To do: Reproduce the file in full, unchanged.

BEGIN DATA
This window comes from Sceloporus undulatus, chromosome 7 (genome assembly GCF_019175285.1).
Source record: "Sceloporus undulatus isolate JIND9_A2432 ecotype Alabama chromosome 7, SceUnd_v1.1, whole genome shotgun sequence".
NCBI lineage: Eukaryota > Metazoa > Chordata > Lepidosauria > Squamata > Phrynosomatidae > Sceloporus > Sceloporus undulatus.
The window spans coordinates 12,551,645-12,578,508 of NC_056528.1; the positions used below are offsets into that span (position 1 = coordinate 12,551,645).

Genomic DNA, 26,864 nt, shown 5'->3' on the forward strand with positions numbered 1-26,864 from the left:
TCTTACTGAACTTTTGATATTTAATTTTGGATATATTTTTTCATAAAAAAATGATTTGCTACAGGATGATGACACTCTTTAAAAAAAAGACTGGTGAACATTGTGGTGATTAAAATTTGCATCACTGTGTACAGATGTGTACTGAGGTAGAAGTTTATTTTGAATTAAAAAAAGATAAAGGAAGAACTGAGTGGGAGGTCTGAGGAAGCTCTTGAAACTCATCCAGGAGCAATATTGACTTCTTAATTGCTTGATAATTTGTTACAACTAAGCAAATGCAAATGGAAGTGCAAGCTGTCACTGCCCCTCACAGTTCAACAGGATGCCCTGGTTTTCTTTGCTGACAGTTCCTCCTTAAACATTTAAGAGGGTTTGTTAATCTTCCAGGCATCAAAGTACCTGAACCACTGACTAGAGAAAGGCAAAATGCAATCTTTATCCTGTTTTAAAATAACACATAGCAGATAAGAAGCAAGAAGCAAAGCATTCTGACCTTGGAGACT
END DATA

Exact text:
This window comes from Sceloporus undulatus, chromosome 7 (genome assembly GCF_019175285.1).
Source record: "Sceloporus undulatus isolate JIND9_A2432 ecotype Alabama chromosome 7, SceUnd_v1.1, whole genome shotgun sequence".
NCBI lineage: Eukaryota > Metazoa > Chordata > Lepidosauria > Squamata > Phrynosomatidae > Sceloporus > Sceloporus undulatus.
The window spans coordinates 12,551,645-12,578,508 of NC_056528.1; the positions used below are offsets into that span (position 1 = coordinate 12,551,645).

Genomic DNA, 26,864 nt, shown 5'->3' on the forward strand with positions numbered 1-26,864 from the left:
TCTTACTGAACTTTTGATATTTAATTTTGGATATATTTTTTCATAAAAAAATGATTTGCTACAGGATGATGACACTCTTTAAAAAAAAGACTGGTGAACATTGTGGTGATTAAAATTTGCATCACTGTGTACAGATGTGTACTGAGGTAGAAGTTTATTTTGAATTAAAAAAAGATAAAGGAAGAACTGAGTGGGAGGTCTGAGGAAGCTCTTGAAACTCATCCAGGAGCAATATTGACTTCTTAATTGCTTGATAATTTGTTACAACTAAGCAAATGCAAATGGAAGTGCAAGCTGTCACTGCCCCTCACAGTTCAACAGGATGCCCTGGTTTTCTTTGCTGACAGTTCCTCCTTAAACATTTAAGAGGGTTTGTTAATCTTCCAGGCATCAAAGTACCTGAACCACTGACTAGAGAAAGGCAAAATGCAATCTTTATCCTGTTTTAAAATAACACATAGCAGATAAGAAGCAAGAAGCAAAGCATTCTGACCTTGGAGACT